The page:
All that being said, ISIS have thus far not appointed a Mahdi as did Juhayman, nor have they attempted any sort of exercise to capture the Grand Mosque of Mecca. Both of which would be huge moves. It would likely be extremely damaging for them to attempt to do either of these and fail – a case of the boy crying wolf, if you like. We know this because the apocalyptic chain of thought dominated the then Islamic State in Iraq’s (ISI) rationale in late 2006/2007. This period is when the group was undoubtedly at its weakest, and whilst other important factors contributed to this weakening, notably the U.S surge and the tribal Sahwa, the apocalyptic vision and failure to fulfil such prophesies was a serious cause for dispute in senior Al-Qaeda and ISI leadership circles.
The apocalypse does however remain fundamental to understanding the group’s actions, it is the only means by which we can rationalise some of their most inexplicable actions – the notable example here being their devotion to capturing and holding the unstrategic village of Dabiq. A study of Juhayman’s group, and an appreciation of his theological lessons may leave us better suited to dealing with the contemporary challenge of ISIS. As Jean-Pierre Filiu observes, “there is nothing in the least theoretical about this exercise … it is meant as a guide for action”.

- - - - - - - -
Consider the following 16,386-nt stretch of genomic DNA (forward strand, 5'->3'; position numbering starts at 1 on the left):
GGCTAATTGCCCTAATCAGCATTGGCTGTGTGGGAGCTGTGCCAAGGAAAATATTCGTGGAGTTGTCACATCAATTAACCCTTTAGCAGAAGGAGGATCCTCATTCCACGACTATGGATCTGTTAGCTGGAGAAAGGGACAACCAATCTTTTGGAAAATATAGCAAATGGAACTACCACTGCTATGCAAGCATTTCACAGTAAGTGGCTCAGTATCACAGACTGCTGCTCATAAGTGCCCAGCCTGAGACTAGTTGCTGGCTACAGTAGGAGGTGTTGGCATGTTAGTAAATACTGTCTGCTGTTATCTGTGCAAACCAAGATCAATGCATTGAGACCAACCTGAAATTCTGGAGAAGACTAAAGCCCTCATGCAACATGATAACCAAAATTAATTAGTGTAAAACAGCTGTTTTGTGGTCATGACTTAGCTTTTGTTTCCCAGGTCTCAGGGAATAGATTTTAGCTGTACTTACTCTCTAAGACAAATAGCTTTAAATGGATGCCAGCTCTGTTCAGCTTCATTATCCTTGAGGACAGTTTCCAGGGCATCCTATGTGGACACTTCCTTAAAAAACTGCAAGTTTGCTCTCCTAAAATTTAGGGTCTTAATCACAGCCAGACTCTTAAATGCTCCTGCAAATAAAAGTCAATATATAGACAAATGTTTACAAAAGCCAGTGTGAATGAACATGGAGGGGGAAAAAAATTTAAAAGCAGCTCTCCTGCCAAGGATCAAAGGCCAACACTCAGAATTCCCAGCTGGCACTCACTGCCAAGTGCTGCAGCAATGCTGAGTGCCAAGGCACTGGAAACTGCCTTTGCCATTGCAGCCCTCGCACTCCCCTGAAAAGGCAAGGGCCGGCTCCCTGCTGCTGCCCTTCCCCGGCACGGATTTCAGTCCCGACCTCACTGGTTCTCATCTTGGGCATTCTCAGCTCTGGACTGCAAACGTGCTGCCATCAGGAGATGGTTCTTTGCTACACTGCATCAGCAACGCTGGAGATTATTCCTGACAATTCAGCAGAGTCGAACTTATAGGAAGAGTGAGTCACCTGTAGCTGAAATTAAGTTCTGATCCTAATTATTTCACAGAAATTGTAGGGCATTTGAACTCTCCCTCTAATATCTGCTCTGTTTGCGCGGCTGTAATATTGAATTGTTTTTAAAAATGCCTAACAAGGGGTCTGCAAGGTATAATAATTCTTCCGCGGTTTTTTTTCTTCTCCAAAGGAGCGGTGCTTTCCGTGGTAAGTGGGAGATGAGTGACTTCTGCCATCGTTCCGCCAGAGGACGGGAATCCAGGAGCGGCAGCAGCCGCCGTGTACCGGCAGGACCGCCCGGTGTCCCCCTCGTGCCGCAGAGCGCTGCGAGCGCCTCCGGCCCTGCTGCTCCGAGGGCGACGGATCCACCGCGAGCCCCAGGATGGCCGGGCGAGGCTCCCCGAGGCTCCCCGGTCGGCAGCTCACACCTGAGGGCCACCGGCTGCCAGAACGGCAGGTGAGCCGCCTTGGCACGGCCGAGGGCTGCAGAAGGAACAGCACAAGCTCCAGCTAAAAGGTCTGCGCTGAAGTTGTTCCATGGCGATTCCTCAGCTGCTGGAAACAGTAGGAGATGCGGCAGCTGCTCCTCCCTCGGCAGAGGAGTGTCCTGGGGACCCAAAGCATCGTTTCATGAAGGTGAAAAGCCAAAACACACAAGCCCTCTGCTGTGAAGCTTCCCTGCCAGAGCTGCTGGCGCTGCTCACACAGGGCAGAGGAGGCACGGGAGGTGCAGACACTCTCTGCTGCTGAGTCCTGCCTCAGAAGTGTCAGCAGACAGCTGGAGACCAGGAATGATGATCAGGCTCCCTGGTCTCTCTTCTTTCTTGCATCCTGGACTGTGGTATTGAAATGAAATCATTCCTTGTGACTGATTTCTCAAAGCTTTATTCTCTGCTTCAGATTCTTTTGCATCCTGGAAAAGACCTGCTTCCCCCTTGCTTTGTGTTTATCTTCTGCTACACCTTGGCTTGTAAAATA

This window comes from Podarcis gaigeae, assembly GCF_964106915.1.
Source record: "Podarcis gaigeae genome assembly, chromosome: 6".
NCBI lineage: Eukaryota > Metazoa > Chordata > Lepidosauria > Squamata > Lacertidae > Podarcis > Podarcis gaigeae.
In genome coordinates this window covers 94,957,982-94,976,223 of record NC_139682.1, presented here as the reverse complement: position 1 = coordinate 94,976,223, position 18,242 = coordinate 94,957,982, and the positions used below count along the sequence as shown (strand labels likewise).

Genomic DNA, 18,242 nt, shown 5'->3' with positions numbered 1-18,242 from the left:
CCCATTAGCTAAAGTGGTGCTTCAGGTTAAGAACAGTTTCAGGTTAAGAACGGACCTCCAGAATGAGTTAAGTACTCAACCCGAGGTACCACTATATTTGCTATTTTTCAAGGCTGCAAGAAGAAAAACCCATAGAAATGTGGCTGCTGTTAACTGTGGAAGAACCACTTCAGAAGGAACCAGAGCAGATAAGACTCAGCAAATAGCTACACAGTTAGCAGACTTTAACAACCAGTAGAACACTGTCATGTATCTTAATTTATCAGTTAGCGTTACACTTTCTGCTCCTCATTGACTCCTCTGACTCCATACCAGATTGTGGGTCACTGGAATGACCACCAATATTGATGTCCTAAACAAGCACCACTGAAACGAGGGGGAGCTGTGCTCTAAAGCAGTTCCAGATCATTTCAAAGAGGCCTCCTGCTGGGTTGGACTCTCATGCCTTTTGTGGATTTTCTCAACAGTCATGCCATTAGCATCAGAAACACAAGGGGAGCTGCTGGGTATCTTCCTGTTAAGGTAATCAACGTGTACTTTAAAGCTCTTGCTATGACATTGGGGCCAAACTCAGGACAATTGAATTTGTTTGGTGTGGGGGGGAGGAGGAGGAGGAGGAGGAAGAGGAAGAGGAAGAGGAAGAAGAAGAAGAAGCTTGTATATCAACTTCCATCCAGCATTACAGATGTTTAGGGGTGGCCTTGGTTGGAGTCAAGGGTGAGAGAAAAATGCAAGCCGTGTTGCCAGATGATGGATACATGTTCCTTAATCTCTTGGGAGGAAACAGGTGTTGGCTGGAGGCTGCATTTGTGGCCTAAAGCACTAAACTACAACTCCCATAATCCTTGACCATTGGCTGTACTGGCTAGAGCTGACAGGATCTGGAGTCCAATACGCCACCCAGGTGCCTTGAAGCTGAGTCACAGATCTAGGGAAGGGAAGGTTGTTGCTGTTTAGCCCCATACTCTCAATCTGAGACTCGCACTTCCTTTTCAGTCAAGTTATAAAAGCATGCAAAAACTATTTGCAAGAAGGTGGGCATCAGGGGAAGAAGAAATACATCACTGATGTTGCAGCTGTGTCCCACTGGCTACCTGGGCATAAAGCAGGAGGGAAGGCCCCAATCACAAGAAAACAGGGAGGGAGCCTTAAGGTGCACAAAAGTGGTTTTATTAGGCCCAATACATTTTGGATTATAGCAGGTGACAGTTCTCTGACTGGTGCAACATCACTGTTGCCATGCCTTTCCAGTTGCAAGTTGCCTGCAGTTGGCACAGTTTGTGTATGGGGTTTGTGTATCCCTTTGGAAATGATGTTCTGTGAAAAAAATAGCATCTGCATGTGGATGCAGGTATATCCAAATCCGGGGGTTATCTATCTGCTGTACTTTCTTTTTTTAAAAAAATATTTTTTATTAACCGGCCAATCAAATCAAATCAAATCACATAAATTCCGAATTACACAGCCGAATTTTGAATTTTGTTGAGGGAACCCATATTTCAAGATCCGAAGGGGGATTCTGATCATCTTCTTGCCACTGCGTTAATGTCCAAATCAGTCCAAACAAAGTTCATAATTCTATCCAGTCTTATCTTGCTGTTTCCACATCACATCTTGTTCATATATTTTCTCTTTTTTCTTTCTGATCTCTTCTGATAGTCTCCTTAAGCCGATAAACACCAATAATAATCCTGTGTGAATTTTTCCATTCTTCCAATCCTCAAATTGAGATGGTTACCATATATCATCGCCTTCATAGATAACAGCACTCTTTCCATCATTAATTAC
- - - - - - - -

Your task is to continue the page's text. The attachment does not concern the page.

If ISIS were to launch any sort of operation on Mecca or anoint a Mahdi, those wishing to see the downfall of the group would be wise to counter immediately – it would be an unprecedented opportunity to undermine the group’s theological credentials.
Bunzel, Cole. From Paper State To Caliphate: The Ideology Of The Islamic State. 1st ed. Brookings Institution, 2016.
Bunzel, Cole. From Apocalypse Now To Caliphate Now: Revisiting Juhayman Al-‘Utaybi’s Siege Of Mecca In 1979″”. 2015.
Hegghammer, Thomas, and Stéphane Lacroix. “REJECTIONIST ISLAMISM IN SAUDI ARABIA: THE STORY OF JUHAYMAN AL-‘UTAYBI REVISITED”. International Journal of Middle East Studies 39.01 (2007): 122a.
Hegghammer, Thomas, and Stéphane Lacroix. The Meccan Rebellion. Bristol, England: Amal Press, 2011.
McCants, William. The ISIS Apocalypse. 2016